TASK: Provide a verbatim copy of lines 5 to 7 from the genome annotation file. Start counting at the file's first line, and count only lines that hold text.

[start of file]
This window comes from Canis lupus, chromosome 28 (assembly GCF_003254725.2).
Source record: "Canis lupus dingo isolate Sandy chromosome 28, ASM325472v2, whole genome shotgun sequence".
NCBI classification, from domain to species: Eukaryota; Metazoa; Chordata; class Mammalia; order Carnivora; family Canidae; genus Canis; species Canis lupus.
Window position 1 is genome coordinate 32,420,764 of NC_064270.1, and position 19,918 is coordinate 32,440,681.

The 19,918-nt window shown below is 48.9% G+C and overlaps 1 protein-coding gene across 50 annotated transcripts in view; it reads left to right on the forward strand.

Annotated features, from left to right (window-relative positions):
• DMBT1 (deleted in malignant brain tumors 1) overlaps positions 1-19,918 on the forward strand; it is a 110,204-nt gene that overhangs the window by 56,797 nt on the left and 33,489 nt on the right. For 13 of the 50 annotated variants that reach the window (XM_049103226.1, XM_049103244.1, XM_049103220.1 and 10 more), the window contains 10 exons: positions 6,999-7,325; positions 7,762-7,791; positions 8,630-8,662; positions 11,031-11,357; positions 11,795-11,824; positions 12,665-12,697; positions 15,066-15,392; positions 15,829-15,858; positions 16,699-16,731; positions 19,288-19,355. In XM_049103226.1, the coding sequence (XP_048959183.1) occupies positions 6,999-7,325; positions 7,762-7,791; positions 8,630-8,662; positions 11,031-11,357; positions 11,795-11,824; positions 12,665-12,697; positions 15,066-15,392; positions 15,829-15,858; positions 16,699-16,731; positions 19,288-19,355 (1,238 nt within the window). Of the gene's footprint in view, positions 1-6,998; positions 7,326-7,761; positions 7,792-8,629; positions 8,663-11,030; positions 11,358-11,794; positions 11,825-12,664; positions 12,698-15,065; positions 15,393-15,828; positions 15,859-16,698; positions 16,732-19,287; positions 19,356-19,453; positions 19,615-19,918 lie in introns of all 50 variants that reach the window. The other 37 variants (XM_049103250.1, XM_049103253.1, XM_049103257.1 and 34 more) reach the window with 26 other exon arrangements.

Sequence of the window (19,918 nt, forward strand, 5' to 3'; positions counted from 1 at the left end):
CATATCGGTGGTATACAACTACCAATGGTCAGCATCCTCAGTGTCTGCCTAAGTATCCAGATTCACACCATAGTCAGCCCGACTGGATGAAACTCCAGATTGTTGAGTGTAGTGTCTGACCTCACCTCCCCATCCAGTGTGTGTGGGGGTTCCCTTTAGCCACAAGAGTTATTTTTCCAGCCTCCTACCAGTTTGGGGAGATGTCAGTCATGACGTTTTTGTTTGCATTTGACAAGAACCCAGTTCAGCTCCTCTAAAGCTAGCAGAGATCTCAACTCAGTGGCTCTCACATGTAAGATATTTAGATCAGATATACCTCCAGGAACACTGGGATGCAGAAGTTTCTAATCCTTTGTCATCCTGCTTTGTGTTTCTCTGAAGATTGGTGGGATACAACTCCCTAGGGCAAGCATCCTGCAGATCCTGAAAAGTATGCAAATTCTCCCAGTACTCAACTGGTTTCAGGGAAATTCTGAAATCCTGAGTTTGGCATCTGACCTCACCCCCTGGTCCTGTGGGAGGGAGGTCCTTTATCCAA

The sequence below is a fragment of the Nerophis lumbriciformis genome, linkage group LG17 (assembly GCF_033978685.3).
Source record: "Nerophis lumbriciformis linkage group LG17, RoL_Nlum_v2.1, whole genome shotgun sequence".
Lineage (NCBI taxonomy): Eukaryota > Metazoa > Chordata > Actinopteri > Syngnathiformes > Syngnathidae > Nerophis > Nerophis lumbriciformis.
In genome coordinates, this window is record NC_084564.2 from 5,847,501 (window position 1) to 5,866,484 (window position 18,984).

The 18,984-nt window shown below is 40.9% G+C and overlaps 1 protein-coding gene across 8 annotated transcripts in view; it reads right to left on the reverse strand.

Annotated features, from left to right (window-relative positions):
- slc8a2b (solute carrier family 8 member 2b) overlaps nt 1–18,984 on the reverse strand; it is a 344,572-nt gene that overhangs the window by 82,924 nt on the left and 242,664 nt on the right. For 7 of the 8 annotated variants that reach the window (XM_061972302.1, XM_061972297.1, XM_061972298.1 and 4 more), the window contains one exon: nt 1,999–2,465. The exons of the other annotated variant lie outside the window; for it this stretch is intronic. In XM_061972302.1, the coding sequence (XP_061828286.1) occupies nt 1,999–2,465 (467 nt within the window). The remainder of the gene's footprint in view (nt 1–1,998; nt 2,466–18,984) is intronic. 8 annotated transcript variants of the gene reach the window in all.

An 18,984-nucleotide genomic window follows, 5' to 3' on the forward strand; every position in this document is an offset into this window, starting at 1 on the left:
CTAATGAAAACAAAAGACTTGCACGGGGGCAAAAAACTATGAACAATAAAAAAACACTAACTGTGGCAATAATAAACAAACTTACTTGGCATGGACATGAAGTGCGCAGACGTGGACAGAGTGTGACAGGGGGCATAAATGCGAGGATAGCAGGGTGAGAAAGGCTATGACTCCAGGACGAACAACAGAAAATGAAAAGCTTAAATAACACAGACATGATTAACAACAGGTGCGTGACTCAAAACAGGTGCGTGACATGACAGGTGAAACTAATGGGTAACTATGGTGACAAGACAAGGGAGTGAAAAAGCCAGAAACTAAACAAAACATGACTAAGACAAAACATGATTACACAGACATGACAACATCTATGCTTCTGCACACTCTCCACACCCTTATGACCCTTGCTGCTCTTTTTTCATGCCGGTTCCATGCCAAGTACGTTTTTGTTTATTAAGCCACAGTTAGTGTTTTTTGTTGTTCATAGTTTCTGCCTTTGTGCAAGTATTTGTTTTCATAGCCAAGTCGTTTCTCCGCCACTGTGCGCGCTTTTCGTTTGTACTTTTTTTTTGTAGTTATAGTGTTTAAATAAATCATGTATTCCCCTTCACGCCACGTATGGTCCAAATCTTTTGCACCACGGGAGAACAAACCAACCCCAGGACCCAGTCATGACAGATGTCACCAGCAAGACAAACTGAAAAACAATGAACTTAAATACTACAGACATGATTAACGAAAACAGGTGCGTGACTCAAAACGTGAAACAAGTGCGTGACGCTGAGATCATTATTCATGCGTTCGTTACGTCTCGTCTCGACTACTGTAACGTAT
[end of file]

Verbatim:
The 19,918-nt window shown below is 48.9% G+C and overlaps 1 protein-coding gene across 50 annotated transcripts in view; it reads left to right on the forward strand.

Annotated features, from left to right (window-relative positions):
• DMBT1 (deleted in malignant brain tumors 1) overlaps positions 1-19,918 on the forward strand; it is a 110,204-nt gene that overhangs the window by 56,797 nt on the left and 33,489 nt on the right. For 13 of the 50 annotated variants that reach the window (XM_049103226.1, XM_049103244.1, XM_049103220.1 and 10 more), the window contains 10 exons: positions 6,999-7,325; positions 7,762-7,791; positions 8,630-8,662; positions 11,031-11,357; positions 11,795-11,824; positions 12,665-12,697; positions 15,066-15,392; positions 15,829-15,858; positions 16,699-16,731; positions 19,288-19,355. In XM_049103226.1, the coding sequence (XP_048959183.1) occupies positions 6,999-7,325; positions 7,762-7,791; positions 8,630-8,662; positions 11,031-11,357; positions 11,795-11,824; positions 12,665-12,697; positions 15,066-15,392; positions 15,829-15,858; positions 16,699-16,731; positions 19,288-19,355 (1,238 nt within the window). Of the gene's footprint in view, positions 1-6,998; positions 7,326-7,761; positions 7,792-8,629; positions 8,663-11,030; positions 11,358-11,794; positions 11,825-12,664; positions 12,698-15,065; positions 15,393-15,828; positions 15,859-16,698; positions 16,732-19,287; positions 19,356-19,453; positions 19,615-19,918 lie in introns of all 50 variants that reach the window. The other 37 variants (XM_049103250.1, XM_049103253.1, XM_049103257.1 and 34 more) reach the window with 26 other exon arrangements.